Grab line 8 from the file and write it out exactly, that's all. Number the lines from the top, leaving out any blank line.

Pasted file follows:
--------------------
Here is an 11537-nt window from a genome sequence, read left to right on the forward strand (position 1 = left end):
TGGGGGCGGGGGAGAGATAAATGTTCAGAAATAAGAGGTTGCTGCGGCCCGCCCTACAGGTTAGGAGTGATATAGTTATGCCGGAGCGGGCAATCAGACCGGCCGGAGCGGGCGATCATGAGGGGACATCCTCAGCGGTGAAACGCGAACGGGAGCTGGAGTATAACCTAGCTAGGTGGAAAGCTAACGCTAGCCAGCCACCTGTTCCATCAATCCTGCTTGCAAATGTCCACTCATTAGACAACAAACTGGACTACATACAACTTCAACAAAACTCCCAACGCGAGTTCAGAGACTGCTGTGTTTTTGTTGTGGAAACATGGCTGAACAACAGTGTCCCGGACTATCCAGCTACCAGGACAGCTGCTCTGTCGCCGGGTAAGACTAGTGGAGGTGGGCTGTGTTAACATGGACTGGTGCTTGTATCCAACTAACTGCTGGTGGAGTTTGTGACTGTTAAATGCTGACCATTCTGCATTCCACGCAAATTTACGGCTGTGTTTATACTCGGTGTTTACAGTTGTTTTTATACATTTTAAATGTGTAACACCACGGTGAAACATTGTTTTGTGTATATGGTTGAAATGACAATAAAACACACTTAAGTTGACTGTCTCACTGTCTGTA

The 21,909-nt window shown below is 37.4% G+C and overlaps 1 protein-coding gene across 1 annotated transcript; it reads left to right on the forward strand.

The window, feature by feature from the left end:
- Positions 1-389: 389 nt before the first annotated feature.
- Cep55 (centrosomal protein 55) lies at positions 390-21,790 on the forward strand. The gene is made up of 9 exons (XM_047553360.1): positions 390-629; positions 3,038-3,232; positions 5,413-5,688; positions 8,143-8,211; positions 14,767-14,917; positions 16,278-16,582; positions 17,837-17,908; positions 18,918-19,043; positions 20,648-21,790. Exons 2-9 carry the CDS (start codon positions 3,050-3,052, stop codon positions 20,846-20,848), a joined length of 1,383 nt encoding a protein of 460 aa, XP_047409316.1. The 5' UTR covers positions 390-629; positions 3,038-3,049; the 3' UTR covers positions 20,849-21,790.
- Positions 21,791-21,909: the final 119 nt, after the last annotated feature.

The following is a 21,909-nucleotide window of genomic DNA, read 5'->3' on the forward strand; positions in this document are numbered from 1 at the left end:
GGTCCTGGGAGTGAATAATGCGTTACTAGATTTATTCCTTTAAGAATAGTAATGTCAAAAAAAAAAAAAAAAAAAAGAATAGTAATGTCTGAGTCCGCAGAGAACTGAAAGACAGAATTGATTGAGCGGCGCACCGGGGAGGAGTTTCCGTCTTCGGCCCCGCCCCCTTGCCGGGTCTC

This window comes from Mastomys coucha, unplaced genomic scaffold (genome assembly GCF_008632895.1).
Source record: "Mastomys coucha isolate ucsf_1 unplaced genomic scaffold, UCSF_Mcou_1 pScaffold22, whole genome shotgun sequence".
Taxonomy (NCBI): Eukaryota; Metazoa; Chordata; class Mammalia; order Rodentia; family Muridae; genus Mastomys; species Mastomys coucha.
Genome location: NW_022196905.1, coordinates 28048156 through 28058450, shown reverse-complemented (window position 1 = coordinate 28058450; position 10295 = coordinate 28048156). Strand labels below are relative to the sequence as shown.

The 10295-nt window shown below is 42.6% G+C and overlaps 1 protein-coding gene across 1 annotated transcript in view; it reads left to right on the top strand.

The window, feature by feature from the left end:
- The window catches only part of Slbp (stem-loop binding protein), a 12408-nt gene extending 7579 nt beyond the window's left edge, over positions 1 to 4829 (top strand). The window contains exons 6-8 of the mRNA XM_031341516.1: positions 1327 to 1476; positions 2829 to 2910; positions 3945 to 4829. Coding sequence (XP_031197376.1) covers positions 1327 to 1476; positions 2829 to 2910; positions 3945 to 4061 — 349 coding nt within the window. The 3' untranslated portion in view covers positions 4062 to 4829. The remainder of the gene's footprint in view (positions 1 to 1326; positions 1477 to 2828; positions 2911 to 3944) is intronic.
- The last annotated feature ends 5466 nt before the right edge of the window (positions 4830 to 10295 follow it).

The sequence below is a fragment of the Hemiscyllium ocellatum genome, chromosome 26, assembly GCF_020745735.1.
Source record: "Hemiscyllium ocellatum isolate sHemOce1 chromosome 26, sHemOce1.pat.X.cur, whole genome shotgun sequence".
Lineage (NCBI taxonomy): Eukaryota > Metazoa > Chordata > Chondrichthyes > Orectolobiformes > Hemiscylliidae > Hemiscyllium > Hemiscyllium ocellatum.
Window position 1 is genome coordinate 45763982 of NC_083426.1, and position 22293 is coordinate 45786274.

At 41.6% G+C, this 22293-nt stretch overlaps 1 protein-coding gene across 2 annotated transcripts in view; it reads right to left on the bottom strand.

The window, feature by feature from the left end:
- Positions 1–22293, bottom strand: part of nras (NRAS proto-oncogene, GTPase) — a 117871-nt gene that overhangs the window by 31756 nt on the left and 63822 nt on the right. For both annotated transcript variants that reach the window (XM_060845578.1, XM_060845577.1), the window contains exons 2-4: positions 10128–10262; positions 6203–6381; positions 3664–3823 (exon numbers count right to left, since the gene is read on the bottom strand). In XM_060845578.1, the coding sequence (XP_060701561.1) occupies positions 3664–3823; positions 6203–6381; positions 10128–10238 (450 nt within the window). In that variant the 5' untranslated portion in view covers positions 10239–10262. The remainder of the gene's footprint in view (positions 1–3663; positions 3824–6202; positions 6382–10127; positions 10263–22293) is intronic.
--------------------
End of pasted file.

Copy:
The following is a 21,909-nucleotide window of genomic DNA, read 5'->3' on the forward strand; positions in this document are numbered from 1 at the left end: